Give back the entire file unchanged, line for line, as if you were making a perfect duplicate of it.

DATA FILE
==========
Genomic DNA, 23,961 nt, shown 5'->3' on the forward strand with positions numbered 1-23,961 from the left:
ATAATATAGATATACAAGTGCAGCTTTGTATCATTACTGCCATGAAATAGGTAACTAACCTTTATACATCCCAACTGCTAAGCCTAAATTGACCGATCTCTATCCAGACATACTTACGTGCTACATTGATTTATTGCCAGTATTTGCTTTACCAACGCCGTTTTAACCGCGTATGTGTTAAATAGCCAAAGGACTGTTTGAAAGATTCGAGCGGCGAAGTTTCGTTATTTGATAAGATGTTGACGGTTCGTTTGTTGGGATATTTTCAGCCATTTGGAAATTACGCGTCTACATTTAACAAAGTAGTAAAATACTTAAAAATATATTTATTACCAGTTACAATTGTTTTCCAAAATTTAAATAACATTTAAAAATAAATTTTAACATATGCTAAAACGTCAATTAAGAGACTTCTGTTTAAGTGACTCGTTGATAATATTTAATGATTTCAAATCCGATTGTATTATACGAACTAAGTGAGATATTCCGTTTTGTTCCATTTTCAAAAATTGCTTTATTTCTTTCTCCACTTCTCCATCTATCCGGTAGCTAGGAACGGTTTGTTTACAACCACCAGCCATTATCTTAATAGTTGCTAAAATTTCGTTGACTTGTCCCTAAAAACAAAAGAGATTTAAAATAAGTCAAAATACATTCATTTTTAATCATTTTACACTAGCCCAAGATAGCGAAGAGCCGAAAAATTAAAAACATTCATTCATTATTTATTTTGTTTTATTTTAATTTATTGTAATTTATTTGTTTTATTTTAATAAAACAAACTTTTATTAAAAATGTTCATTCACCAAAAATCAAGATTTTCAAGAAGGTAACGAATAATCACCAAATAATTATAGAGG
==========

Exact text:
Genomic DNA, 23,961 nt, shown 5'->3' on the forward strand with positions numbered 1-23,961 from the left:
ATAATATAGATATACAAGTGCAGCTTTGTATCATTACTGCCATGAAATAGGTAACTAACCTTTATACATCCCAACTGCTAAGCCTAAATTGACCGATCTCTATCCAGACATACTTACGTGCTACATTGATTTATTGCCAGTATTTGCTTTACCAACGCCGTTTTAACCGCGTATGTGTTAAATAGCCAAAGGACTGTTTGAAAGATTCGAGCGGCGAAGTTTCGTTATTTGATAAGATGTTGACGGTTCGTTTGTTGGGATATTTTCAGCCATTTGGAAATTACGCGTCTACATTTAACAAAGTAGTAAAATACTTAAAAATATATTTATTACCAGTTACAATTGTTTTCCAAAATTTAAATAACATTTAAAAATAAATTTTAACATATGCTAAAACGTCAATTAAGAGACTTCTGTTTAAGTGACTCGTTGATAATATTTAATGATTTCAAATCCGATTGTATTATACGAACTAAGTGAGATATTCCGTTTTGTTCCATTTTCAAAAATTGCTTTATTTCTTTCTCCACTTCTCCATCTATCCGGTAGCTAGGAACGGTTTGTTTACAACCACCAGCCATTATCTTAATAGTTGCTAAAATTTCGTTGACTTGTCCCTAAAAACAAAAGAGATTTAAAATAAGTCAAAATACATTCATTTTTAATCATTTTACACTAGCCCAAGATAGCGAAGAGCCGAAAAATTAAAAACATTCATTCATTATTTATTTTGTTTTATTTTAATTTATTGTAATTTATTTGTTTTATTTTAATAAAACAAACTTTTATTAAAAATGTTCATTCACCAAAAATCAAGATTTTCAAGAAGGTAACGAATAATCACCAAATAATTATAGAGG